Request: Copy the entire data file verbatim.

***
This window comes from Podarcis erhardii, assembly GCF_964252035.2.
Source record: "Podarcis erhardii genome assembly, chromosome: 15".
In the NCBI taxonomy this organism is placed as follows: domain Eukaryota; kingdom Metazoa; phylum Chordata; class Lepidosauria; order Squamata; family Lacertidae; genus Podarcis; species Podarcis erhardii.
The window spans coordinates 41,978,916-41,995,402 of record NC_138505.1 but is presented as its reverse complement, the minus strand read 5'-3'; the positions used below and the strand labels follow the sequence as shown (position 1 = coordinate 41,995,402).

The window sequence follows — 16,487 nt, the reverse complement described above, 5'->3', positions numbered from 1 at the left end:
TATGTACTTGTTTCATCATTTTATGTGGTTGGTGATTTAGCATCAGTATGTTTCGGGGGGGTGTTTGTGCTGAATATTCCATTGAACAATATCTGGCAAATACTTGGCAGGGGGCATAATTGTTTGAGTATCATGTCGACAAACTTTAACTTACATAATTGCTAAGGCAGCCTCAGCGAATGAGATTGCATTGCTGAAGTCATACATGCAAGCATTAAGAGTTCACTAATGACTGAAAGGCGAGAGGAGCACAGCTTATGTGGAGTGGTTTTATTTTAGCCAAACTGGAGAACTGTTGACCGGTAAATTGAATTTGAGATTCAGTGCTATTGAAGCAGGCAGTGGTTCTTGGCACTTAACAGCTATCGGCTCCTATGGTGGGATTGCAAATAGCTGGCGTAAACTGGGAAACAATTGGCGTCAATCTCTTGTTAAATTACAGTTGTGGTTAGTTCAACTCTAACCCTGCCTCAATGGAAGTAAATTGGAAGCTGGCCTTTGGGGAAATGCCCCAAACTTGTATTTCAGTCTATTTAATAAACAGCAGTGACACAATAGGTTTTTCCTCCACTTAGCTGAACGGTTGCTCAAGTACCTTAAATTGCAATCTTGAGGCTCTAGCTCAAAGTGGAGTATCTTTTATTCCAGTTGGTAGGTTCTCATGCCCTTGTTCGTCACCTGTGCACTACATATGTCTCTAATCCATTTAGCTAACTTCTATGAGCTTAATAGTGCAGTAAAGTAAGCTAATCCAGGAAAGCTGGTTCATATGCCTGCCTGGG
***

This window comes from Podarcis erhardii, assembly GCF_964252035.2.
Source record: "Podarcis erhardii genome assembly, chromosome: 15".
In the NCBI taxonomy this organism is placed as follows: domain Eukaryota; kingdom Metazoa; phylum Chordata; class Lepidosauria; order Squamata; family Lacertidae; genus Podarcis; species Podarcis erhardii.
The window spans coordinates 41,978,916-41,995,402 of record NC_138505.1 but is presented as its reverse complement, the minus strand read 5'-3'; the positions used below and the strand labels follow the sequence as shown (position 1 = coordinate 41,995,402).

The window sequence follows — 16,487 nt, the reverse complement described above, 5'->3', positions numbered from 1 at the left end:
TATGTACTTGTTTCATCATTTTATGTGGTTGGTGATTTAGCATCAGTATGTTTCGGGGGGGTGTTTGTGCTGAATATTCCATTGAACAATATCTGGCAAATACTTGGCAGGGGGCATAATTGTTTGAGTATCATGTCGACAAACTTTAACTTACATAATTGCTAAGGCAGCCTCAGCGAATGAGATTGCATTGCTGAAGTCATACATGCAAGCATTAAGAGTTCACTAATGACTGAAAGGCGAGAGGAGCACAGCTTATGTGGAGTGGTTTTATTTTAGCCAAACTGGAGAACTGTTGACCGGTAAATTGAATTTGAGATTCAGTGCTATTGAAGCAGGCAGTGGTTCTTGGCACTTAACAGCTATCGGCTCCTATGGTGGGATTGCAAATAGCTGGCGTAAACTGGGAAACAATTGGCGTCAATCTCTTGTTAAATTACAGTTGTGGTTAGTTCAACTCTAACCCTGCCTCAATGGAAGTAAATTGGAAGCTGGCCTTTGGGGAAATGCCCCAAACTTGTATTTCAGTCTATTTAATAAACAGCAGTGACACAATAGGTTTTTCCTCCACTTAGCTGAACGGTTGCTCAAGTACCTTAAATTGCAATCTTGAGGCTCTAGCTCAAAGTGGAGTATCTTTTATTCCAGTTGGTAGGTTCTCATGCCCTTGTTCGTCACCTGTGCACTACATATGTCTCTAATCCATTTAGCTAACTTCTATGAGCTTAATAGTGCAGTAAAGTAAGCTAATCCAGGAAAGCTGGTTCATATGCCTGCCTGGG